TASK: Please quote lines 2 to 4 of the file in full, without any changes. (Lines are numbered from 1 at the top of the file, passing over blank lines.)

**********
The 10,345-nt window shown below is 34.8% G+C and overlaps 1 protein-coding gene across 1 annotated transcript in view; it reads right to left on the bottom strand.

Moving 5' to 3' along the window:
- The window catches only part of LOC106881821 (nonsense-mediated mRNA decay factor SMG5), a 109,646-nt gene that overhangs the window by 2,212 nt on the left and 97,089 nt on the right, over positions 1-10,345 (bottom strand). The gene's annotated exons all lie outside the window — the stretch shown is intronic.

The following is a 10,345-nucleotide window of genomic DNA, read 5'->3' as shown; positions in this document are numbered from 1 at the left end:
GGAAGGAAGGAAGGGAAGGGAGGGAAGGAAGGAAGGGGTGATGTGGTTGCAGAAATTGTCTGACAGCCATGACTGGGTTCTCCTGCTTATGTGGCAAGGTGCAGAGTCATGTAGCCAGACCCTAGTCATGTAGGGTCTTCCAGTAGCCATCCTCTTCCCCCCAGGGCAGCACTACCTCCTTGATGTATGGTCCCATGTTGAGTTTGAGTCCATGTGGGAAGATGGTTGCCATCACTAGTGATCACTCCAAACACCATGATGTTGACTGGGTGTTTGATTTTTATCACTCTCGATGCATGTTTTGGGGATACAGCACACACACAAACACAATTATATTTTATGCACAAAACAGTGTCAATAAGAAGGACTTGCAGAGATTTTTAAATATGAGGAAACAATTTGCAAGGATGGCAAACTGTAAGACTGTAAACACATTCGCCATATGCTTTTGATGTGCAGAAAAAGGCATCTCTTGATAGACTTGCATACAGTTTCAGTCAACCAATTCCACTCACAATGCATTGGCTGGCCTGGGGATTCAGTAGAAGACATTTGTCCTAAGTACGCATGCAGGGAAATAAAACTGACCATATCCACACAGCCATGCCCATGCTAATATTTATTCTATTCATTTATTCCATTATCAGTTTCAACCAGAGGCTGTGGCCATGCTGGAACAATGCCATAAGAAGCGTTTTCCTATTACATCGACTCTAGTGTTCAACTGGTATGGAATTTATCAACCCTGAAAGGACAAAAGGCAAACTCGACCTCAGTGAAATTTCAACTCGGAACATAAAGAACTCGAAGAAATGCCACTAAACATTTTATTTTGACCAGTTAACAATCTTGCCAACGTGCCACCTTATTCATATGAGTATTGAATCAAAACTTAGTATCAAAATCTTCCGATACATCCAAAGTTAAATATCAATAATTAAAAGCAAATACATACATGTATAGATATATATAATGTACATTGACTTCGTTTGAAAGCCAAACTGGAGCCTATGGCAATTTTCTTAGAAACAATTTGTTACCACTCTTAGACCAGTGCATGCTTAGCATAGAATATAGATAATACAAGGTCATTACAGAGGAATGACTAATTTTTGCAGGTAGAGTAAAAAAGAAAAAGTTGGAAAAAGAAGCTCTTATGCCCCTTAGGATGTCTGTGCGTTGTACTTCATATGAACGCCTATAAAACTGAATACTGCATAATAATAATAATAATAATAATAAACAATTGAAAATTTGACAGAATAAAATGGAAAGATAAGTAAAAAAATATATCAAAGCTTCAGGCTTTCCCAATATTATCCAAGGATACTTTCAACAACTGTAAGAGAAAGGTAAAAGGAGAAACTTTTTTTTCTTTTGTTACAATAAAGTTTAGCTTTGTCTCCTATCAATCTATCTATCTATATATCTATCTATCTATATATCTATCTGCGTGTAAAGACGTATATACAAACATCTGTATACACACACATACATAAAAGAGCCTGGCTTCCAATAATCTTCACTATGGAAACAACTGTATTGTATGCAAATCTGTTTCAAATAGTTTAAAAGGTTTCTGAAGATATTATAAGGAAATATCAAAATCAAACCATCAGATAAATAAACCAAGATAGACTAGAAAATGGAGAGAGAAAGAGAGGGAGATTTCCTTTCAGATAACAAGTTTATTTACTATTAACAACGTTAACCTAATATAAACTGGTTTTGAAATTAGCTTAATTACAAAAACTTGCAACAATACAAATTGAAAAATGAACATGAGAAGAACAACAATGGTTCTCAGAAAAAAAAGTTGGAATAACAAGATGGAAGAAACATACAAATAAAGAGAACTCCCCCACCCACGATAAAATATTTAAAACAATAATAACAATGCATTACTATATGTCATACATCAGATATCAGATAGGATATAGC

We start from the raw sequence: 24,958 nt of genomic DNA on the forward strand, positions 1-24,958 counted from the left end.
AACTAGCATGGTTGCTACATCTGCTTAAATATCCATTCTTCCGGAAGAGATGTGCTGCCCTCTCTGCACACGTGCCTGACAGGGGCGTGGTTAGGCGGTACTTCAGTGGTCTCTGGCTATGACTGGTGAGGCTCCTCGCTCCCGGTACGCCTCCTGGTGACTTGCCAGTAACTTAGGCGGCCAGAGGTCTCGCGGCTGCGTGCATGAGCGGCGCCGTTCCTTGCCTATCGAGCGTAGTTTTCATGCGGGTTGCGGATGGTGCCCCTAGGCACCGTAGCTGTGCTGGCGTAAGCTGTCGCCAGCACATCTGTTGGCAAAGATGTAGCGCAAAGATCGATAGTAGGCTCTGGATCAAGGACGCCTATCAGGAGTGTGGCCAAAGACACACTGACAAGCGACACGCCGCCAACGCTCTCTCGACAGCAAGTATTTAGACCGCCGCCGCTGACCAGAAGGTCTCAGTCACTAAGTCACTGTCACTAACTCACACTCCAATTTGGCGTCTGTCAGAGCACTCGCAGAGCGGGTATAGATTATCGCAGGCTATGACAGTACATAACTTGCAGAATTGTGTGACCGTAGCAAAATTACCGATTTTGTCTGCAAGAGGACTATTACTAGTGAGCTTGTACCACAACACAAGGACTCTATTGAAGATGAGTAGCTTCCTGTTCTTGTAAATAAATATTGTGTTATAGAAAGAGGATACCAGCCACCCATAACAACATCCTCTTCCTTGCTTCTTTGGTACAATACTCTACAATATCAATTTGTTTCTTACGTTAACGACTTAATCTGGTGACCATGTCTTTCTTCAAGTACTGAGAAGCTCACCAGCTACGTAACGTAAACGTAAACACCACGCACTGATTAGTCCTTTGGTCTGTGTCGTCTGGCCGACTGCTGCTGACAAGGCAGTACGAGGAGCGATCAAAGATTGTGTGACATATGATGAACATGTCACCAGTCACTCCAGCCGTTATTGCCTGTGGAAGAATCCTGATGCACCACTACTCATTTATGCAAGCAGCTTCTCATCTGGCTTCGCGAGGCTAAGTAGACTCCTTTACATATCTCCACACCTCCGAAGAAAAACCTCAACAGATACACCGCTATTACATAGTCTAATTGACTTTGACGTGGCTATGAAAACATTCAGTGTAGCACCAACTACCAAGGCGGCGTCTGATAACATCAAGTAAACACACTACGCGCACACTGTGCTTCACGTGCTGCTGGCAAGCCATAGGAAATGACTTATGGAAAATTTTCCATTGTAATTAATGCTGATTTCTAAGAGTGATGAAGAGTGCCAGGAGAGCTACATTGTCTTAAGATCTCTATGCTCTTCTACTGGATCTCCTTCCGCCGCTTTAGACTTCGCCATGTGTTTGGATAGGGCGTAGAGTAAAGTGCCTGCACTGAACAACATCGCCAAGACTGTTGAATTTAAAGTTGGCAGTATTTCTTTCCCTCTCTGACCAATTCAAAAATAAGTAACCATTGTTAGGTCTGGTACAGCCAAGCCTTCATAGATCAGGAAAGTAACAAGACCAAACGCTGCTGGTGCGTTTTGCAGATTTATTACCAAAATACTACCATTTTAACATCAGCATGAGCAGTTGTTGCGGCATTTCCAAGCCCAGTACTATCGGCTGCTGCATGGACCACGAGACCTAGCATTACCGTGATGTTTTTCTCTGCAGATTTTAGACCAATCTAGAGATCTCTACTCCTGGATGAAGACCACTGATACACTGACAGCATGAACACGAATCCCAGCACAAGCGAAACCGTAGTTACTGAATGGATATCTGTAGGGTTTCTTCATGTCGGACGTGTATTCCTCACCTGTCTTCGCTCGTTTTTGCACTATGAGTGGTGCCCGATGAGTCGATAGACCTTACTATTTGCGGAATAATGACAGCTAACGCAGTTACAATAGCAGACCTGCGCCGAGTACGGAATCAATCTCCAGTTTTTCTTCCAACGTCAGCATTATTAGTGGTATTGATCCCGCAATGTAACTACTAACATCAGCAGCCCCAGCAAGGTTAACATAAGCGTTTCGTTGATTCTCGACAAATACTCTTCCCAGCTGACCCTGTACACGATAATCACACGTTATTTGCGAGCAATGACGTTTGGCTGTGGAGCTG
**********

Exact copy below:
Moving 5' to 3' along the window:
- The window catches only part of LOC106881821 (nonsense-mediated mRNA decay factor SMG5), a 109,646-nt gene that overhangs the window by 2,212 nt on the left and 97,089 nt on the right, over positions 1-10,345 (bottom strand). The gene's annotated exons all lie outside the window — the stretch shown is intronic.

The following is a 10,345-nucleotide window of genomic DNA, read 5'->3' as shown; positions in this document are numbered from 1 at the left end: